Draping images over surfaces in Civil 3D

Having recently overcome various difficulties to successfully drape an image over a surface in Civil 3D, it may be useful to pass on a few points I have learned. There are various posts and videos out there that helpfully go through this process, but some of them (including Autodesk sources) contain information that is irrelevant or just plain wrong, and none of them contained all  of the information I needed to complete the task.

I used Civil 3D 2015 for this, but the principles apply to all recent releases. Here is the basic sequence required:

  • In the drawing containing the surface, attach the image to your drawing using your preferred method (ImageAttach, Xref, ClassicImage). I’ll assume you’re familiar with what you need to do to get the image correctly scaled and aligned with the surface.
  • Invoke the DrapeImage command, which will show you this dialog: Full post

  • How to break Civil 3D 2013

    In Civil 3D 2013 (with or without hotfix 2.1), use the PLOT command and use the Window option. While being prompted for the window corners, use the middle button mouse wheel to zoom to locate the exact point you want. Civil 3D then enters a loop in which it displays:

    Document “drawing name” has a command in progress.
    Hit enter to cancel or [Retry]:

    At this point, the user can do nothing with the program. Hitting Enter, Esc, R, etc. or doing more all do nothing except cause the message to be redisplayed. Picking a point or further wheel zooming does nothing useful. Using the application’s red X, or attempting to use the Taskbar to close it are equally ineffectual. The user has no alternative but to terminate Civil 3D using Task Manager, losing all unsaved work in all drawings.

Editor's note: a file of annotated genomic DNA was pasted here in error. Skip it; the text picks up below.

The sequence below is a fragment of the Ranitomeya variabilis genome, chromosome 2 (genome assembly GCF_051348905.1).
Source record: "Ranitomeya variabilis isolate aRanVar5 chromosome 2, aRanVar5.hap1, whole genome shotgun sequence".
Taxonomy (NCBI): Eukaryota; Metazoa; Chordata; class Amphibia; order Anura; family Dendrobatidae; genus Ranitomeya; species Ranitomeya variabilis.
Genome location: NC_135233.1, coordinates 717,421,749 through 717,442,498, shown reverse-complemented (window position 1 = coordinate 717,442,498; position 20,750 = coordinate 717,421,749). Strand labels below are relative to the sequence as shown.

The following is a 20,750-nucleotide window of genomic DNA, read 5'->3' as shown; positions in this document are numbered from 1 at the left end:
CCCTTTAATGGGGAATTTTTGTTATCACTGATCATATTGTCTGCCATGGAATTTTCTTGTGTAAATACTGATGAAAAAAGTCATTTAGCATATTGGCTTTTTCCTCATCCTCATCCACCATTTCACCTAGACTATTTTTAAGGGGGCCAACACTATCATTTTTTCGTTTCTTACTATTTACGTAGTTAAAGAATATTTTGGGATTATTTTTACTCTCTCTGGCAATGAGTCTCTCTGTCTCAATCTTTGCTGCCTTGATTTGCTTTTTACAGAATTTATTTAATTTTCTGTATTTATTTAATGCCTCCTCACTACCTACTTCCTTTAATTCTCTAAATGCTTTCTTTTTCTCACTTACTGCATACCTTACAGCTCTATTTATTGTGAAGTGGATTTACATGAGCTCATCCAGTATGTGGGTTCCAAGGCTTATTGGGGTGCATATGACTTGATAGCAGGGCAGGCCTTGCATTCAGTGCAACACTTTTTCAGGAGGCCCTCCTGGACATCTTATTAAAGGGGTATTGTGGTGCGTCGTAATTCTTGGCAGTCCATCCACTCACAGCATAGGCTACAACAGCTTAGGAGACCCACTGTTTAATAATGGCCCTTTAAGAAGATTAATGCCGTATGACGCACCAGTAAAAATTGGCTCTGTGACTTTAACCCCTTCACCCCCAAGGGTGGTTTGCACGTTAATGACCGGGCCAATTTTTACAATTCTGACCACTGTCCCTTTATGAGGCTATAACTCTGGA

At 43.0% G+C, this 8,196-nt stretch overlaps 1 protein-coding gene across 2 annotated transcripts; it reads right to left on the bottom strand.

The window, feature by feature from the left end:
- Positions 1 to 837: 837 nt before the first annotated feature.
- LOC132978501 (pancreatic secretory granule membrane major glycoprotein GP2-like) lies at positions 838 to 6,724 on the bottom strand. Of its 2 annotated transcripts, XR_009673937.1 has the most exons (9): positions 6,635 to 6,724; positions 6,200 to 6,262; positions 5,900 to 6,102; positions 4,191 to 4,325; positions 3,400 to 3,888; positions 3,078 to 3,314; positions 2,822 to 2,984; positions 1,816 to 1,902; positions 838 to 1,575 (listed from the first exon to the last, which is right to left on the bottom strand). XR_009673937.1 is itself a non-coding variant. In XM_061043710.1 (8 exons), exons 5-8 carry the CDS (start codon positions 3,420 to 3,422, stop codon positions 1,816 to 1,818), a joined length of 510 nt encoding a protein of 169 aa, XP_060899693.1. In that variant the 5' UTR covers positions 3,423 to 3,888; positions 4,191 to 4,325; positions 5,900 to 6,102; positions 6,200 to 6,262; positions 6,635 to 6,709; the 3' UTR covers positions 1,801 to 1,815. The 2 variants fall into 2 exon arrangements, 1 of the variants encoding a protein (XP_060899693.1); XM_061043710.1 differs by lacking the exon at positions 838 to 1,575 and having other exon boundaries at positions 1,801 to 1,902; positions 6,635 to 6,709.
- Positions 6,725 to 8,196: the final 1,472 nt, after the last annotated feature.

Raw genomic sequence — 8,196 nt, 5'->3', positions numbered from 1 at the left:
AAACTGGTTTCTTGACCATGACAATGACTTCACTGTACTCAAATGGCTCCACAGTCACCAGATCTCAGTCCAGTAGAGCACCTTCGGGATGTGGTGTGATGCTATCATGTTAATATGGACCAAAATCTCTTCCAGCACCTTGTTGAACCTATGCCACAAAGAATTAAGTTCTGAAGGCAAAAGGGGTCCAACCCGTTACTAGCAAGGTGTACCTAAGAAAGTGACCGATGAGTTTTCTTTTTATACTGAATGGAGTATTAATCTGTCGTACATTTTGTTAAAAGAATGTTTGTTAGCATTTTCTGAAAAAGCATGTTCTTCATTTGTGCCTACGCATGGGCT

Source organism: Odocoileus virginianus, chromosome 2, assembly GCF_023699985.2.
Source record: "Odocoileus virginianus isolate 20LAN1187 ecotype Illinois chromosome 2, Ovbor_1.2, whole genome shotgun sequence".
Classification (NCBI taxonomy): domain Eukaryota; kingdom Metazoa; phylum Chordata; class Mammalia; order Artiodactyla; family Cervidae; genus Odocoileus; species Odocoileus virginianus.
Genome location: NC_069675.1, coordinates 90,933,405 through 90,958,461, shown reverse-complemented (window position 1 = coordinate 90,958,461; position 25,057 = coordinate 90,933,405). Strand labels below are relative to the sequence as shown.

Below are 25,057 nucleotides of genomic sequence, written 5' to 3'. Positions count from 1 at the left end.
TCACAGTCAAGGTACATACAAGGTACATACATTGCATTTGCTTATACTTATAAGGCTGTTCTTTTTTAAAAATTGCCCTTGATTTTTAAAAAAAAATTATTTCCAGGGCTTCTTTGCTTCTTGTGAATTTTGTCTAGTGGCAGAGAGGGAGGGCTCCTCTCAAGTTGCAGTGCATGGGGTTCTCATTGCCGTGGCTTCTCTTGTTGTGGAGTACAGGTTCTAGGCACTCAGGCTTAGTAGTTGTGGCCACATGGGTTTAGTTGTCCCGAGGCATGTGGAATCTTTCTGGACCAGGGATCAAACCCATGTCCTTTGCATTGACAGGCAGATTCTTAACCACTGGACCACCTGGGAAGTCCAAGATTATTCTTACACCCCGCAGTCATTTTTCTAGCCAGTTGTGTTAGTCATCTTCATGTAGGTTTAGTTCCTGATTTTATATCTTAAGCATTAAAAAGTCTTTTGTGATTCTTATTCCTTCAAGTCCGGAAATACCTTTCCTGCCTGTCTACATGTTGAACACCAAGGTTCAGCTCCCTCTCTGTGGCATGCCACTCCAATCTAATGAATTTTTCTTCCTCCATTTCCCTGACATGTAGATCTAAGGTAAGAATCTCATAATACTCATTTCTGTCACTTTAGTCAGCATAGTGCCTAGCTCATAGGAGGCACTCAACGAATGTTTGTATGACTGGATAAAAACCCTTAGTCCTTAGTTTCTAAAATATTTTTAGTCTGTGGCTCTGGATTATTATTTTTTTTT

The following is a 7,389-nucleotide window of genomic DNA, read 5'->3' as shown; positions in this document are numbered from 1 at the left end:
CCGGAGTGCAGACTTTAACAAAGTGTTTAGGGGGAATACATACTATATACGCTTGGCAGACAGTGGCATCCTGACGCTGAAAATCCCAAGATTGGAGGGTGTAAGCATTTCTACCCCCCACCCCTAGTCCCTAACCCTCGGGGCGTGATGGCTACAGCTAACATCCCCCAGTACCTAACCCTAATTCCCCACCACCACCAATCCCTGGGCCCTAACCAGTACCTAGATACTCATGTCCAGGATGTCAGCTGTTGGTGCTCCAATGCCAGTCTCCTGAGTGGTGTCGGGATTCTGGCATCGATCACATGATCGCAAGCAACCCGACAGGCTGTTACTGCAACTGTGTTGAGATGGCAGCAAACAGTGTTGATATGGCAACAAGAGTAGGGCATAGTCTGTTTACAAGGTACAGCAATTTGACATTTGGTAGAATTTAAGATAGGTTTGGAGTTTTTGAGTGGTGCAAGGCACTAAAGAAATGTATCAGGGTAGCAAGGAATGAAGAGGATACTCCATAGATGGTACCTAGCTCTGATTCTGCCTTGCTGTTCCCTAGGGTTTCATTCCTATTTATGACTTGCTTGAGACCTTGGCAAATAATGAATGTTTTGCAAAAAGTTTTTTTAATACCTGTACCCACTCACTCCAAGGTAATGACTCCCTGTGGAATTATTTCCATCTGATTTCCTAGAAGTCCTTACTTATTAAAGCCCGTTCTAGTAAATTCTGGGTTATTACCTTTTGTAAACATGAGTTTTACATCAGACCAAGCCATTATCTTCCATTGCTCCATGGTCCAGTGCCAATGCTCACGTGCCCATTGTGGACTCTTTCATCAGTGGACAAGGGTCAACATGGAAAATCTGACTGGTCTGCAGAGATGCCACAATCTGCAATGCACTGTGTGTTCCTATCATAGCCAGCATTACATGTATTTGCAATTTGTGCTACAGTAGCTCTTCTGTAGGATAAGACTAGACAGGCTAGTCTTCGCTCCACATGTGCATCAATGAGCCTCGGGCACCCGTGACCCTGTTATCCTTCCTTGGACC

This happens for me in Windows 7 64-bit. It …

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    When is AutoCAD not AutoCAD?

    When is AutoCAD nor AutoCAD? When it’s AutoCAD WS. But it’s not quite that simple.

    I’ve been correcting people for months when they say things like “Project Butterfly is AutoCAD on the Cloud.” No, it’s not. It’s a DWG editor of sorts, but anybody who has used both will know that it’s not AutoCAD or anything like it. Although it’s useful for viewing and markup and is improving all the time, Project Butterfly is still very restricted and is likely to remain so for a long time. You wouldn’t want to spend a significant portion of your day drawing with it.

    OK, so Project Butterfly isn’t AutoCAD. I’m glad we’ve cleared that up. But wait! Now it is AutoCAD! AutoCAD WS, that is. AutoCAD WS is the recently-announced free iPod/iPhone/iPad app to access Project Butterfly. But it’s not really AutoCAD either, despite being named thus. Confused yet?

    AutoCAD is Autodesk’s strongest brand …

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    Missing language pack fixes compared

    Having tried out the cleanup fixes from both Autodesk and Owen Wengerd, they both appear to work fine. Here are some points of comparison:

    • Owen’s utility will work with any AutoCAD variant from 2007 on; Autodesk’s fix is currently restricted to Civil 3D 2009, 2010 and 2011. As this problem is definitely not confined to Civil 3D, and may need to be dealt with by non-Civil 3D users, that could be the dealbreaker right there.
    • Owen’s can be installed by anyone by simply copying a file and loading it when needed or in the Startup Suite; Autodesk’s requires admin rights to either run an installer program or manual replacement of a program component, depending on the release.
    • Owen’s loads and runs as the user requires; Autodesk’s runs automatically when opening and saving a drawing.
    • Owen’s provides some information about what is getting cleaned up; Autodesk’s operates in …

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